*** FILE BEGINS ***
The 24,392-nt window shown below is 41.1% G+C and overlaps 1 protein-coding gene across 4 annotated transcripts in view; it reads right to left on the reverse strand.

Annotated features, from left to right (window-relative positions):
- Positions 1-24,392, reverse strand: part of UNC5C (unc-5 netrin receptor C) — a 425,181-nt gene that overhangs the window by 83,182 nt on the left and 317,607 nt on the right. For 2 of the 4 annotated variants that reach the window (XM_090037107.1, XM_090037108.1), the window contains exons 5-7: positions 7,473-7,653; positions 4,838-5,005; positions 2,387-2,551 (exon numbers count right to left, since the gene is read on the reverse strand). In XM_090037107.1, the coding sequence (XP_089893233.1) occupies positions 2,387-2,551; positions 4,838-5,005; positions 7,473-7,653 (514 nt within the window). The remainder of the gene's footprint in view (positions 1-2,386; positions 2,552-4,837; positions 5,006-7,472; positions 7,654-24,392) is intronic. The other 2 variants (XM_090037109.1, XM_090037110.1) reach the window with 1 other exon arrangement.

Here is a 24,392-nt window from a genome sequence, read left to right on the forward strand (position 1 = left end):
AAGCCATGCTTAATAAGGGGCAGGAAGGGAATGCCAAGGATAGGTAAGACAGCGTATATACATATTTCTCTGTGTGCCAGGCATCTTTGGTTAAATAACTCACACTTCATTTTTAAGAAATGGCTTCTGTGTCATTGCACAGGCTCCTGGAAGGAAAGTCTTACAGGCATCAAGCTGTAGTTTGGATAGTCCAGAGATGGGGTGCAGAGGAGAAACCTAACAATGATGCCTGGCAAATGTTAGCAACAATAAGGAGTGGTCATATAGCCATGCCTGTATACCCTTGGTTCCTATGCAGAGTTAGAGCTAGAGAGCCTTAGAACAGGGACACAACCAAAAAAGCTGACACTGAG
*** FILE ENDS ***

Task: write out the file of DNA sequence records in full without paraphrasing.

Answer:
The 24,392-nt window shown below is 41.1% G+C and overlaps 1 protein-coding gene across 4 annotated transcripts in view; it reads right to left on the reverse strand.

Annotated features, from left to right (window-relative positions):
- Positions 1-24,392, reverse strand: part of UNC5C (unc-5 netrin receptor C) — a 425,181-nt gene that overhangs the window by 83,182 nt on the left and 317,607 nt on the right. For 2 of the 4 annotated variants that reach the window (XM_090037107.1, XM_090037108.1), the window contains exons 5-7: positions 7,473-7,653; positions 4,838-5,005; positions 2,387-2,551 (exon numbers count right to left, since the gene is read on the reverse strand). In XM_090037107.1, the coding sequence (XP_089893233.1) occupies positions 2,387-2,551; positions 4,838-5,005; positions 7,473-7,653 (514 nt within the window). The remainder of the gene's footprint in view (positions 1-2,386; positions 2,552-4,837; positions 5,006-7,472; positions 7,654-24,392) is intronic. The other 2 variants (XM_090037109.1, XM_090037110.1) reach the window with 1 other exon arrangement.

Here is a 24,392-nt window from a genome sequence, read left to right on the forward strand (position 1 = left end):
AAGCCATGCTTAATAAGGGGCAGGAAGGGAATGCCAAGGATAGGTAAGACAGCGTATATACATATTTCTCTGTGTGCCAGGCATCTTTGGTTAAATAACTCACACTTCATTTTTAAGAAATGGCTTCTGTGTCATTGCACAGGCTCCTGGAAGGAAAGTCTTACAGGCATCAAGCTGTAGTTTGGATAGTCCAGAGATGGGGTGCAGAGGAGAAACCTAACAATGATGCCTGGCAAATGTTAGCAACAATAAGGAGTGGTCATATAGCCATGCCTGTATACCCTTGGTTCCTATGCAGAGTTAGAGCTAGAGAGCCTTAGAACAGGGACACAACCAAAAAAGCTGACACTGAG